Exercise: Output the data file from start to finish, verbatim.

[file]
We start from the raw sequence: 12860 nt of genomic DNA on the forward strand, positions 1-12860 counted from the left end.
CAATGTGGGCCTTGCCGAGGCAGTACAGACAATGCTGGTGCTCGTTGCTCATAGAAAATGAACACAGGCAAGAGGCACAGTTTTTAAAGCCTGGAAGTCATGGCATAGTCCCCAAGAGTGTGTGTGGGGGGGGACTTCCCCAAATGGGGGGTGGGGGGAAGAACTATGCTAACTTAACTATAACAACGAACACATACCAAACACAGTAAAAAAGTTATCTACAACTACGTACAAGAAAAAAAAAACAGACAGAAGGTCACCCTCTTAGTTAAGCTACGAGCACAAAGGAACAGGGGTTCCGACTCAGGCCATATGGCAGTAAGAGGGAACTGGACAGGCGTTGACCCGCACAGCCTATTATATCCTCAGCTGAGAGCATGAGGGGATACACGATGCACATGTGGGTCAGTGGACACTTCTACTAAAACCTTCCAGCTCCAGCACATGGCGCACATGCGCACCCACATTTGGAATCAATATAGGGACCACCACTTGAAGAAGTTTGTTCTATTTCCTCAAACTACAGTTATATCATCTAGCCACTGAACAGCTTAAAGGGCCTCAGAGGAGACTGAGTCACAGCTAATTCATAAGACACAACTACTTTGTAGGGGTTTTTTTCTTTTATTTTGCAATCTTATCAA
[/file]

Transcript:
We start from the raw sequence: 12860 nt of genomic DNA on the forward strand, positions 1-12860 counted from the left end.
CAATGTGGGCCTTGCCGAGGCAGTACAGACAATGCTGGTGCTCGTTGCTCATAGAAAATGAACACAGGCAAGAGGCACAGTTTTTAAAGCCTGGAAGTCATGGCATAGTCCCCAAGAGTGTGTGTGGGGGGGGACTTCCCCAAATGGGGGGTGGGGGGAAGAACTATGCTAACTTAACTATAACAACGAACACATACCAAACACAGTAAAAAAGTTATCTACAACTACGTACAAGAAAAAAAAAACAGACAGAAGGTCACCCTCTTAGTTAAGCTACGAGCACAAAGGAACAGGGGTTCCGACTCAGGCCATATGGCAGTAAGAGGGAACTGGACAGGCGTTGACCCGCACAGCCTATTATATCCTCAGCTGAGAGCATGAGGGGATACACGATGCACATGTGGGTCAGTGGACACTTCTACTAAAACCTTCCAGCTCCAGCACATGGCGCACATGCGCACCCACATTTGGAATCAATATAGGGACCACCACTTGAAGAAGTTTGTTCTATTTCCTCAAACTACAGTTATATCATCTAGCCACTGAACAGCTTAAAGGGCCTCAGAGGAGACTGAGTCACAGCTAATTCATAAGACACAACTACTTTGTAGGGGTTTTTTTCTTTTATTTTGCAATCTTATCAA